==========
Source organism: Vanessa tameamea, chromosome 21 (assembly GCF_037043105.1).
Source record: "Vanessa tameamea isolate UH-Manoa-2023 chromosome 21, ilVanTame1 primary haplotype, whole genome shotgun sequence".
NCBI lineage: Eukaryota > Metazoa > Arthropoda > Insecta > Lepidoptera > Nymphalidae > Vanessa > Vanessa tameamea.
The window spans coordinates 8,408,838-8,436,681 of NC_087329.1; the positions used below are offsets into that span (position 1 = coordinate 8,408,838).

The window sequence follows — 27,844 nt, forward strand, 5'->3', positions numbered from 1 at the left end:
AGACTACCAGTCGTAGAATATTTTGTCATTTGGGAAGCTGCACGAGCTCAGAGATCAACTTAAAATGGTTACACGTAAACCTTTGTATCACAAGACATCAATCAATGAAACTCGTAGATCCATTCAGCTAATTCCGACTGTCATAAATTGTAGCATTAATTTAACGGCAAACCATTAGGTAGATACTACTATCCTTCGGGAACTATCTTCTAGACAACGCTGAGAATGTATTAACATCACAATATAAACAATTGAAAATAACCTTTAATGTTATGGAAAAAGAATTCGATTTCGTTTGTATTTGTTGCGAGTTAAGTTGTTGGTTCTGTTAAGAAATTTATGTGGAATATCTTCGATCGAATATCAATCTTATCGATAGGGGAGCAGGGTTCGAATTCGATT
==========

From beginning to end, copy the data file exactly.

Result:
Source organism: Vanessa tameamea, chromosome 21 (assembly GCF_037043105.1).
Source record: "Vanessa tameamea isolate UH-Manoa-2023 chromosome 21, ilVanTame1 primary haplotype, whole genome shotgun sequence".
NCBI lineage: Eukaryota > Metazoa > Arthropoda > Insecta > Lepidoptera > Nymphalidae > Vanessa > Vanessa tameamea.
The window spans coordinates 8,408,838-8,436,681 of NC_087329.1; the positions used below are offsets into that span (position 1 = coordinate 8,408,838).

The window sequence follows — 27,844 nt, forward strand, 5'->3', positions numbered from 1 at the left end:
AGACTACCAGTCGTAGAATATTTTGTCATTTGGGAAGCTGCACGAGCTCAGAGATCAACTTAAAATGGTTACACGTAAACCTTTGTATCACAAGACATCAATCAATGAAACTCGTAGATCCATTCAGCTAATTCCGACTGTCATAAATTGTAGCATTAATTTAACGGCAAACCATTAGGTAGATACTACTATCCTTCGGGAACTATCTTCTAGACAACGCTGAGAATGTATTAACATCACAATATAAACAATTGAAAATAACCTTTAATGTTATGGAAAAAGAATTCGATTTCGTTTGTATTTGTTGCGAGTTAAGTTGTTGGTTCTGTTAAGAAATTTATGTGGAATATCTTCGATCGAATATCAATCTTATCGATAGGGGAGCAGGGTTCGAATTCGATT